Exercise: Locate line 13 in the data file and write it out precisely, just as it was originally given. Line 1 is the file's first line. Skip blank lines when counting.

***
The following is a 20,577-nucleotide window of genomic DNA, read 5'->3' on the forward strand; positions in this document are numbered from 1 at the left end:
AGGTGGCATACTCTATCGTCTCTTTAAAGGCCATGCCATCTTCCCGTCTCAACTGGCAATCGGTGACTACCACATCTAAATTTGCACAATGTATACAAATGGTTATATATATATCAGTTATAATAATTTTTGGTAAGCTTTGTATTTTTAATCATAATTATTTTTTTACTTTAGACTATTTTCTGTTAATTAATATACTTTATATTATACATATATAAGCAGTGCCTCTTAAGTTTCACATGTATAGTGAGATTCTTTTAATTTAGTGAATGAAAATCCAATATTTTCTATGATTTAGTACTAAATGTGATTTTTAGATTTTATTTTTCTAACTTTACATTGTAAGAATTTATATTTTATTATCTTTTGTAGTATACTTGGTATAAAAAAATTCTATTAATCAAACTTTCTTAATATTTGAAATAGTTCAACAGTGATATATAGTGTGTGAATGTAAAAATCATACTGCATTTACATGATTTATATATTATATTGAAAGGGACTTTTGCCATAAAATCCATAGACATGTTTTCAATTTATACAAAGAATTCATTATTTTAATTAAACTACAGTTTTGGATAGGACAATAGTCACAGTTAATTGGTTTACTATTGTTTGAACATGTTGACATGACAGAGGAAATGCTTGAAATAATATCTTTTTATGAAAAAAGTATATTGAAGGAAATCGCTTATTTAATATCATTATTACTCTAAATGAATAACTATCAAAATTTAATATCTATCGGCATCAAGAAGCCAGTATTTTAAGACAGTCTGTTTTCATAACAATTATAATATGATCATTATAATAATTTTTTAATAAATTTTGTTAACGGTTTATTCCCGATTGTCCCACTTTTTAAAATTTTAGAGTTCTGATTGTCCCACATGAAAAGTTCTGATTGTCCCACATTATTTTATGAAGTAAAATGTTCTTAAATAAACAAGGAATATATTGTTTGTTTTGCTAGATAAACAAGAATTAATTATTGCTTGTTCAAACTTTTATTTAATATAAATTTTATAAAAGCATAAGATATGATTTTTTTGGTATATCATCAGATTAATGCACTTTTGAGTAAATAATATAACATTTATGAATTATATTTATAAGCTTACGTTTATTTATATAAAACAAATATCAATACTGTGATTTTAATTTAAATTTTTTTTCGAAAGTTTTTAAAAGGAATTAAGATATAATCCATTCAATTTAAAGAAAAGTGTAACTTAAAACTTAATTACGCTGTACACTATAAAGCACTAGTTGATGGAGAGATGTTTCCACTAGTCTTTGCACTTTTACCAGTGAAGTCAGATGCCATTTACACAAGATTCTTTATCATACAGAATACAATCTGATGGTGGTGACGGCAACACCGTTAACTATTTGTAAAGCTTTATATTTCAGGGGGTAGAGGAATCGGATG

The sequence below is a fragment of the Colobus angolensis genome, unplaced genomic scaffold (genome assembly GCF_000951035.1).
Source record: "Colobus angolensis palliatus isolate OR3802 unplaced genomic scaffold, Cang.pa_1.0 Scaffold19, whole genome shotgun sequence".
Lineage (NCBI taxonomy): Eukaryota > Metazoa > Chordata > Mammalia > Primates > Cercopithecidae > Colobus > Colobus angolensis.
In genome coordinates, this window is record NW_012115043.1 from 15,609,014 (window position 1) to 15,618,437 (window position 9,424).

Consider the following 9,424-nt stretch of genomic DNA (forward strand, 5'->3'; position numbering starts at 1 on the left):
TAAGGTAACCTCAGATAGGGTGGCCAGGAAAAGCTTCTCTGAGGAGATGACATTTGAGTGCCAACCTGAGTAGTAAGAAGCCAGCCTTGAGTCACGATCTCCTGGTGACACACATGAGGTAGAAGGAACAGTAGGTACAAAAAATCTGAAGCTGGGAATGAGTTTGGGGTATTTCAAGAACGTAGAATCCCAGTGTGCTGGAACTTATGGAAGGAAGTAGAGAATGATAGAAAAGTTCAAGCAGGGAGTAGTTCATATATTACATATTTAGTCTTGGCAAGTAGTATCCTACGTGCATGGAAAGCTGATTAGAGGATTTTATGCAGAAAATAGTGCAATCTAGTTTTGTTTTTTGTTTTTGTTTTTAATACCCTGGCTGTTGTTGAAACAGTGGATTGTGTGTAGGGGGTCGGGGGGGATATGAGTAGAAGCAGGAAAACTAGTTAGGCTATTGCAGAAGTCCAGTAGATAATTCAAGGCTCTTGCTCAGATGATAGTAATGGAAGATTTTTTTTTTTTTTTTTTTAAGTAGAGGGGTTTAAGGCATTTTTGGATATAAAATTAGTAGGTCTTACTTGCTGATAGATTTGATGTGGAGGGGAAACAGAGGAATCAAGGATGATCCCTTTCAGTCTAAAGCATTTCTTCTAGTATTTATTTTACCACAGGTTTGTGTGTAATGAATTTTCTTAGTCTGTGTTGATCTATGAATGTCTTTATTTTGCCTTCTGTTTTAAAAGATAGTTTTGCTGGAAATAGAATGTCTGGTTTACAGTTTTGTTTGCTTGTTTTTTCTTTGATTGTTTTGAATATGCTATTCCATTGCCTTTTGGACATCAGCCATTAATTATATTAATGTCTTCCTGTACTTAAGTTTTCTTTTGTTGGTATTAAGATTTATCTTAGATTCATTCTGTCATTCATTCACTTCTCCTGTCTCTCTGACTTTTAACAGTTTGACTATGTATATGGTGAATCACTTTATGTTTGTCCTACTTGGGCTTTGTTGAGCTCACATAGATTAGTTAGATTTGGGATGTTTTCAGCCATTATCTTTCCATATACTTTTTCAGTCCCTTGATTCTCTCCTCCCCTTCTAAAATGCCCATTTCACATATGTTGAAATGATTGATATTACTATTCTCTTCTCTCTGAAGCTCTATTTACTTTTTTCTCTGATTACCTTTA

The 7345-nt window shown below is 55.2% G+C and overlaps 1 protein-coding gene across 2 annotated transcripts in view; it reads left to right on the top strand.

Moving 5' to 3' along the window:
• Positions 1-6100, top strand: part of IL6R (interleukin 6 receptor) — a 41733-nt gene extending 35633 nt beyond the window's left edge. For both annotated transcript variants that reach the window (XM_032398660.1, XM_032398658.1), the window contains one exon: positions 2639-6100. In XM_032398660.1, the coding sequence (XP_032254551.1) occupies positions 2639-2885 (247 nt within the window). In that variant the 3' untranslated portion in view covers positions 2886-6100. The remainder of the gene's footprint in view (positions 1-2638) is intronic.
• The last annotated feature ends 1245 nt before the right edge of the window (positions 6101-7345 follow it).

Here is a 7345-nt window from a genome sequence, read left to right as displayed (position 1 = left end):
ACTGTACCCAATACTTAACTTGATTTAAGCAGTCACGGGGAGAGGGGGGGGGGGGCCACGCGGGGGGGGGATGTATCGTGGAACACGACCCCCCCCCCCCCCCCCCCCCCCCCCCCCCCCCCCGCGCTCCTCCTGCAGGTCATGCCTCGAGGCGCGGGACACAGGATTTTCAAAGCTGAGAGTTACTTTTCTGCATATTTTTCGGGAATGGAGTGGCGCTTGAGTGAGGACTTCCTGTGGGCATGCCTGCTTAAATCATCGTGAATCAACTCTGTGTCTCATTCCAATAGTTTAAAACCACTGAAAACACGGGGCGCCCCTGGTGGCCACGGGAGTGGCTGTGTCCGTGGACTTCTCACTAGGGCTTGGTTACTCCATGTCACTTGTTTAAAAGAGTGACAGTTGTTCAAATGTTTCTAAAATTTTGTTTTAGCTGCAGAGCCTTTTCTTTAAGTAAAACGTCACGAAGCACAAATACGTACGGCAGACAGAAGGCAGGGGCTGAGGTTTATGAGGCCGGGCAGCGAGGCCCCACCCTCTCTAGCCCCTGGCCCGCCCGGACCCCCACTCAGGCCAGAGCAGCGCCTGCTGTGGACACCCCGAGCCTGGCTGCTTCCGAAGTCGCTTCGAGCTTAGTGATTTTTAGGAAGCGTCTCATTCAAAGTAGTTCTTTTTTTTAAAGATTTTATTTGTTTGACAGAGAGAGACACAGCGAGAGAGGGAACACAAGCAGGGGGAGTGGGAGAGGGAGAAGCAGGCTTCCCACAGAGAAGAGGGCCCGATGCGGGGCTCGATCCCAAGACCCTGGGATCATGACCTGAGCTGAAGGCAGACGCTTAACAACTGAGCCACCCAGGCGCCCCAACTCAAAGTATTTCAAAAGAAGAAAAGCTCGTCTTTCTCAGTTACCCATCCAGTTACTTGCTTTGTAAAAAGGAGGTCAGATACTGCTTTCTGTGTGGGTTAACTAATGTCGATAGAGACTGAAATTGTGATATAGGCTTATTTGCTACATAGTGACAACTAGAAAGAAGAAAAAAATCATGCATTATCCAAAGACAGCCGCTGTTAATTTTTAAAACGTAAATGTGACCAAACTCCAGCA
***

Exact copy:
Here is a 7345-nt window from a genome sequence, read left to right as displayed (position 1 = left end):